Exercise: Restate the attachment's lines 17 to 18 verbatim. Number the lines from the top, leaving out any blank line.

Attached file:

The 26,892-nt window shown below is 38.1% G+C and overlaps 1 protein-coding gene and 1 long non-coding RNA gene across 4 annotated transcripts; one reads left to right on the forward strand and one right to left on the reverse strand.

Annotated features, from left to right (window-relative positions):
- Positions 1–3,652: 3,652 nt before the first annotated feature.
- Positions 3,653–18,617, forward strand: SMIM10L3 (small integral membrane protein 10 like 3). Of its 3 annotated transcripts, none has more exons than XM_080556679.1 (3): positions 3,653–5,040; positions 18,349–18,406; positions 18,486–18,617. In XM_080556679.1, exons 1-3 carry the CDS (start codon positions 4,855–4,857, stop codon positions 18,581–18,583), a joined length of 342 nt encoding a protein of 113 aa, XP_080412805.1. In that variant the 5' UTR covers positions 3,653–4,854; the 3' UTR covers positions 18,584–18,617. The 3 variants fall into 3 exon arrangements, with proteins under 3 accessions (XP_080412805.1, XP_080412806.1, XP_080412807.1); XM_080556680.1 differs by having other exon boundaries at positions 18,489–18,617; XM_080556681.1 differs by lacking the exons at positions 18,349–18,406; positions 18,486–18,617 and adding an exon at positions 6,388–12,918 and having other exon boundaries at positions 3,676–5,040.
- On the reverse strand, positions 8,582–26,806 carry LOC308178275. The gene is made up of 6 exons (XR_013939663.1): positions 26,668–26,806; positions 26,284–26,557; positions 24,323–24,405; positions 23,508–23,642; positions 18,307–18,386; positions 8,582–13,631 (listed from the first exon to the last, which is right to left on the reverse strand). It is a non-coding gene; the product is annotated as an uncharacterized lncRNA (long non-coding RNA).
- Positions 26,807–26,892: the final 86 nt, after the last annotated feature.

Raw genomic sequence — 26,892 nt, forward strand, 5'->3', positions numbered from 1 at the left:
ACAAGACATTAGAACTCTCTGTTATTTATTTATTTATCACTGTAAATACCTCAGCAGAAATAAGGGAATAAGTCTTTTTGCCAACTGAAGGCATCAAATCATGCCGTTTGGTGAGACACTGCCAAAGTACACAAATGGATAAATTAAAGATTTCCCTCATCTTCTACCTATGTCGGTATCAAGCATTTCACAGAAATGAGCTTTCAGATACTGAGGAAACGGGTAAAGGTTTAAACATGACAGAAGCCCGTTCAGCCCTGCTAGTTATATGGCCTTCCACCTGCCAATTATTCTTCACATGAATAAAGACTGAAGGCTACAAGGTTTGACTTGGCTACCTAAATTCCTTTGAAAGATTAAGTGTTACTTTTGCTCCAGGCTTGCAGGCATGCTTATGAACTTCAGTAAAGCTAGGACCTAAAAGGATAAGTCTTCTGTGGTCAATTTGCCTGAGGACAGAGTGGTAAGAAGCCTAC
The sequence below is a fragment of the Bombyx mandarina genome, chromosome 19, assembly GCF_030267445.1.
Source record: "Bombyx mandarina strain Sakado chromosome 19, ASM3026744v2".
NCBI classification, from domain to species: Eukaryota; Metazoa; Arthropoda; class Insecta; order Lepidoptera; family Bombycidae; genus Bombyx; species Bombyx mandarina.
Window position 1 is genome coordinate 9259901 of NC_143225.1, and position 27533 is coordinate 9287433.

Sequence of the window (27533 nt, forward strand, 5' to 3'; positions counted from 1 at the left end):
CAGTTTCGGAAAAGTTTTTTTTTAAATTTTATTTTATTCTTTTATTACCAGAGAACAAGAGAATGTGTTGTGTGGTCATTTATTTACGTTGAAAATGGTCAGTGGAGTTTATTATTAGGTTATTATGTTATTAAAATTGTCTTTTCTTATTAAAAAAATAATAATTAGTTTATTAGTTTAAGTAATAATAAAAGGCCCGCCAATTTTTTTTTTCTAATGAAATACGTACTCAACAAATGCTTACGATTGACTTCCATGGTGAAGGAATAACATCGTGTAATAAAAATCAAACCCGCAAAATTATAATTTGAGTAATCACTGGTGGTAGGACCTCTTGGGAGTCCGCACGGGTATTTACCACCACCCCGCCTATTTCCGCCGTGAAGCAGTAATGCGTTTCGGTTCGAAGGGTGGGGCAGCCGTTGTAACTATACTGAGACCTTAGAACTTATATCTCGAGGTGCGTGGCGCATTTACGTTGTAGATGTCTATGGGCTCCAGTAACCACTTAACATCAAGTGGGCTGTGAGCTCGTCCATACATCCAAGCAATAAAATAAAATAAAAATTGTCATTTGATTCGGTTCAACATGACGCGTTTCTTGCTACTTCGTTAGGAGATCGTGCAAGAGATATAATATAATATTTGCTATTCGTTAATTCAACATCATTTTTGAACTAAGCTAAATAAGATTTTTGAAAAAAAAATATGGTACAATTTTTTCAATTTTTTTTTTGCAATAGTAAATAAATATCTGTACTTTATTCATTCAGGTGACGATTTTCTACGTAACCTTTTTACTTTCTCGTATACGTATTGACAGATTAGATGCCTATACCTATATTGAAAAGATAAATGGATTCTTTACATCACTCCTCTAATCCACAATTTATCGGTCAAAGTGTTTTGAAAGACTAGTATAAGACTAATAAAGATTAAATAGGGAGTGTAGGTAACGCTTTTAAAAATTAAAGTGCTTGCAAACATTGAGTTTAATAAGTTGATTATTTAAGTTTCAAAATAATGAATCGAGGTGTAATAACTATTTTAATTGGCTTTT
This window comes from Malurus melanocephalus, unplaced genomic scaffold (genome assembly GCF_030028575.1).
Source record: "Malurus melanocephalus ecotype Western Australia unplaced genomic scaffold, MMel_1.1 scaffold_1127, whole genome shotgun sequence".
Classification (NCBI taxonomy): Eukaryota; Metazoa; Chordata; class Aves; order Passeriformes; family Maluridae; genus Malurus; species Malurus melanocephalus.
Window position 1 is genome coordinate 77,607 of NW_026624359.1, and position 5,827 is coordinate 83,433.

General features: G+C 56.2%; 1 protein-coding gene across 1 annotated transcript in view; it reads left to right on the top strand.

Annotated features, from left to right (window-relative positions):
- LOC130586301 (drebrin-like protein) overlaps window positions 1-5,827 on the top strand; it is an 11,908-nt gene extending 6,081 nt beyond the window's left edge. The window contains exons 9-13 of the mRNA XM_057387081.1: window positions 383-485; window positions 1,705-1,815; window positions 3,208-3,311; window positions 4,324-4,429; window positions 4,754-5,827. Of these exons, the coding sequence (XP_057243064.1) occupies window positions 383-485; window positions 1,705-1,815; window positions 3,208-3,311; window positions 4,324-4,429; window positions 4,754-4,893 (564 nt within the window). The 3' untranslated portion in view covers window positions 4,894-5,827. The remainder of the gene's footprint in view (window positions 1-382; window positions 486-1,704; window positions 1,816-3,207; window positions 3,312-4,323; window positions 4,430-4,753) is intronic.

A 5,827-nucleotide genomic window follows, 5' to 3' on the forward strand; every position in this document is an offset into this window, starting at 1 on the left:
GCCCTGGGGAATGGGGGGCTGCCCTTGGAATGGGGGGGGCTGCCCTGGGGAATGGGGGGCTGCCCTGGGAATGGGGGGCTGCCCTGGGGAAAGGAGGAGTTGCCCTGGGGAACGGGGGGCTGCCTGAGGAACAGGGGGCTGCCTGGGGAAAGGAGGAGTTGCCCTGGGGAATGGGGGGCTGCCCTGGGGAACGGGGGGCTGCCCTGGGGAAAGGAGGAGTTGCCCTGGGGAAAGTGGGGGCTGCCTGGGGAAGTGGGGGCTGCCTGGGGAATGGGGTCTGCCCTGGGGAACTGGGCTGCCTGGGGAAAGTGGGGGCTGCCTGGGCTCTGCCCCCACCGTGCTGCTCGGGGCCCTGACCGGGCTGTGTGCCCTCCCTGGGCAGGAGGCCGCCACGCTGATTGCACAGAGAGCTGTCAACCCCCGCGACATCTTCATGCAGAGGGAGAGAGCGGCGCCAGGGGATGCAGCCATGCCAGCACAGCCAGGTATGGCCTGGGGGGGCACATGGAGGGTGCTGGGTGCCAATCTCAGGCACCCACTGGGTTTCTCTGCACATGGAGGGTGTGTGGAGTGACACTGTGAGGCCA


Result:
Classification (NCBI taxonomy): Eukaryota; Metazoa; Chordata; class Aves; order Passeriformes; family Maluridae; genus Malurus; species Malurus melanocephalus.
Window position 1 is genome coordinate 77,607 of NW_026624359.1, and position 5,827 is coordinate 83,433.